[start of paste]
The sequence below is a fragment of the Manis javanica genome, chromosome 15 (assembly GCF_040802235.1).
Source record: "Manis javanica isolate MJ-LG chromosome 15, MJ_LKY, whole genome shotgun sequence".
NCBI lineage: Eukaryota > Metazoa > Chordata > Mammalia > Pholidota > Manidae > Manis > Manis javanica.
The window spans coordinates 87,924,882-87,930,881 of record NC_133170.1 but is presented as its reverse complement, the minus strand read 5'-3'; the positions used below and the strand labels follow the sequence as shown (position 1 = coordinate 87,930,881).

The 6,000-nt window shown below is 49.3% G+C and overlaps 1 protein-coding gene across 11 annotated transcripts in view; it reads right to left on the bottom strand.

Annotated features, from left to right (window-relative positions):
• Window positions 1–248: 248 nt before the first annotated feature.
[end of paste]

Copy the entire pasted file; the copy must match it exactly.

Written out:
The sequence below is a fragment of the Manis javanica genome, chromosome 15 (assembly GCF_040802235.1).
Source record: "Manis javanica isolate MJ-LG chromosome 15, MJ_LKY, whole genome shotgun sequence".
NCBI lineage: Eukaryota > Metazoa > Chordata > Mammalia > Pholidota > Manidae > Manis > Manis javanica.
The window spans coordinates 87,924,882-87,930,881 of record NC_133170.1 but is presented as its reverse complement, the minus strand read 5'-3'; the positions used below and the strand labels follow the sequence as shown (position 1 = coordinate 87,930,881).

The 6,000-nt window shown below is 49.3% G+C and overlaps 1 protein-coding gene across 11 annotated transcripts in view; it reads right to left on the bottom strand.

Annotated features, from left to right (window-relative positions):
• Window positions 1–248: 248 nt before the first annotated feature.